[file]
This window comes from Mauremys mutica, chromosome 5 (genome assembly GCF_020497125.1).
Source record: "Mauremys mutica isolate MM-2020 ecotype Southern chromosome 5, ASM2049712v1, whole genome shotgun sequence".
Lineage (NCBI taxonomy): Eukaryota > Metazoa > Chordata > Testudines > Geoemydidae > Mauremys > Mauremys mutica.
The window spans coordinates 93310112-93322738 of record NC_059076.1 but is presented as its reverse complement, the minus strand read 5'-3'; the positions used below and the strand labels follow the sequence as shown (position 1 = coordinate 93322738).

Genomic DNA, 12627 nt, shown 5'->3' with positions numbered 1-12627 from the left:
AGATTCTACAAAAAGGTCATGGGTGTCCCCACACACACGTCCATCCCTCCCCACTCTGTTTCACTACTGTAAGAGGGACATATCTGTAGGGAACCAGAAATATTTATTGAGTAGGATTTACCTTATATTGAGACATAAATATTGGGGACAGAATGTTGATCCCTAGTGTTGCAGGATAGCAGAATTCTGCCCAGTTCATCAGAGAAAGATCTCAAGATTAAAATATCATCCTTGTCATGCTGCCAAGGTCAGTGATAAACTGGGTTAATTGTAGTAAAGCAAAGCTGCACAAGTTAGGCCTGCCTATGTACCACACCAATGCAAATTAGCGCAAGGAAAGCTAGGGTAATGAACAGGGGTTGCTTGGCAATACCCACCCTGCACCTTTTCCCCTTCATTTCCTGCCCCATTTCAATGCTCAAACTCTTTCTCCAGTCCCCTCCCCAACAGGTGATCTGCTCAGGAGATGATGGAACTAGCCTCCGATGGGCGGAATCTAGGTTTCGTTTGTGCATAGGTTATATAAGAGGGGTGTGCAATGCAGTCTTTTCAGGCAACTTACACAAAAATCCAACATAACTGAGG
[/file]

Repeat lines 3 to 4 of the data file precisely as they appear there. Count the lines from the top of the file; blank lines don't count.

Lineage (NCBI taxonomy): Eukaryota > Metazoa > Chordata > Testudines > Geoemydidae > Mauremys > Mauremys mutica.
The window spans coordinates 93310112-93322738 of record NC_059076.1 but is presented as its reverse complement, the minus strand read 5'-3'; the positions used below and the strand labels follow the sequence as shown (position 1 = coordinate 93322738).